New ambulance station will likely be located at Sheshegwaning
ESPANOLA—There are few more challenging decisions put before the Manitoulin-Sudbury District Services Board (DSB) than where to locate the bases for ambulance and paramedic services stations. A DSB report to the program planning committee on paramedic services station locations, formulated by Paul Myre, chief of paramedic services and DSB CAO Fern Dominelli, gave recognition to the sensitivity of the matter right from the starting paragraph of its findings and recommendations.
“It is important to note that while much of what is described in this report may be controversial and difficult to contemplate, staff were steadfast that all options needed to be explored to truly provide the board with an accurate depiction of our current state versus what our future could look like.”
To come up with its findings, DSB staff reviewed a report compiled by the Sault Ste. Marie Innovation Centre on the current location of the stations and found themselves in agreement that a five-year compilation of call volume and severity data points to the status quo remains the best option.
That being said, the same data supports the location of additional stations in Sheshegwaning (which Mr. Myre admitted was currently a blind spot in the DSB coverage), Estaire and/or French Rover (Bigwood). Those potential locations are identified as “unquestionably valid” and “even necessary” options if DSB is to strengthen its ability to achieve “reasonable emergency service equity and realize a true balanced emergency coverage model.” But the report also recognized the “tangible challenges” presented in achieving those additional stations—given the $1.2 million price tag on new construction, let alone the $500,000 annual operating costs associated with each station.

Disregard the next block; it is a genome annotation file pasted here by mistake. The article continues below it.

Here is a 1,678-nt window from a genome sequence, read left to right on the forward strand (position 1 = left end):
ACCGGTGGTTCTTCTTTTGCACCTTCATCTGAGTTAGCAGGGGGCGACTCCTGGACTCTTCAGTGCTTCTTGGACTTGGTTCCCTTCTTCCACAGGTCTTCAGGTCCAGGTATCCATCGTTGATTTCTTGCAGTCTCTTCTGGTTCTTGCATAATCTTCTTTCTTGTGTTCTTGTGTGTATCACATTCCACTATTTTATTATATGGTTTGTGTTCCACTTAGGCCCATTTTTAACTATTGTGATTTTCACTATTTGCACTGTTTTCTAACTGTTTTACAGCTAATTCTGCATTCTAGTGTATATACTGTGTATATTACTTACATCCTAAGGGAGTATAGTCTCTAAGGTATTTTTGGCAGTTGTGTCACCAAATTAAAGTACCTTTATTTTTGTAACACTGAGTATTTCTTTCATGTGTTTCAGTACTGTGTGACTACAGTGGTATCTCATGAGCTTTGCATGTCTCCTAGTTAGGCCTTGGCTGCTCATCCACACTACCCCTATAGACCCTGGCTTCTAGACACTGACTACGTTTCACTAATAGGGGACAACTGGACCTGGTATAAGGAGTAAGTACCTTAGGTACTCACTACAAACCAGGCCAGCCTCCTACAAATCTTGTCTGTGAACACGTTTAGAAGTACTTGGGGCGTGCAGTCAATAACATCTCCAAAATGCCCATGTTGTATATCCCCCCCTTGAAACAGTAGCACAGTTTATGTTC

The good news for the West End is that discussions are taking place with both the Sheshegwaning and Zhiibaahaasing First Nations to “establish a footprint in that area.” In discussions of the report with the board, Mr. Myre noted that a helipad in Sheshegwaning is currently night certified. Any proposal for a new station would require extensive planning in several levels and a 100 percent funding buy-in by the federal and provincial governments. Mr. Myre said that, while early in the process, “there is some traction and work is forging on to establish a path forward.”
In the end, staff recommended pursuing the new station in Sheshegwaning/Zhiibaahaasing (provided 100 percent funding can be obtained) and asked for direction on which of the other options DSB would like staff to explore.
In response to questions from board members, it was ascertained that a new station in Sheshegwaning would be integrated into the overall coverage for emergency services and likely to follow the same model as that of the station currently in Wiikwemkoong—although the management of the station itself would be up to the band councils. (The DSB oversees the management of the station for Wiikwemkoong, which is fully funded by the federal and provincial governments.)
DSB decided to continue exploring the West End EMS station possibilities and to prepare a report on altering staffing at the Foleyet and Killarney stations.
Looming in the background of the discussions is the need for renovations and refitting of a number of current EMS stations, many of which are very old and in need of updating to meet current standards.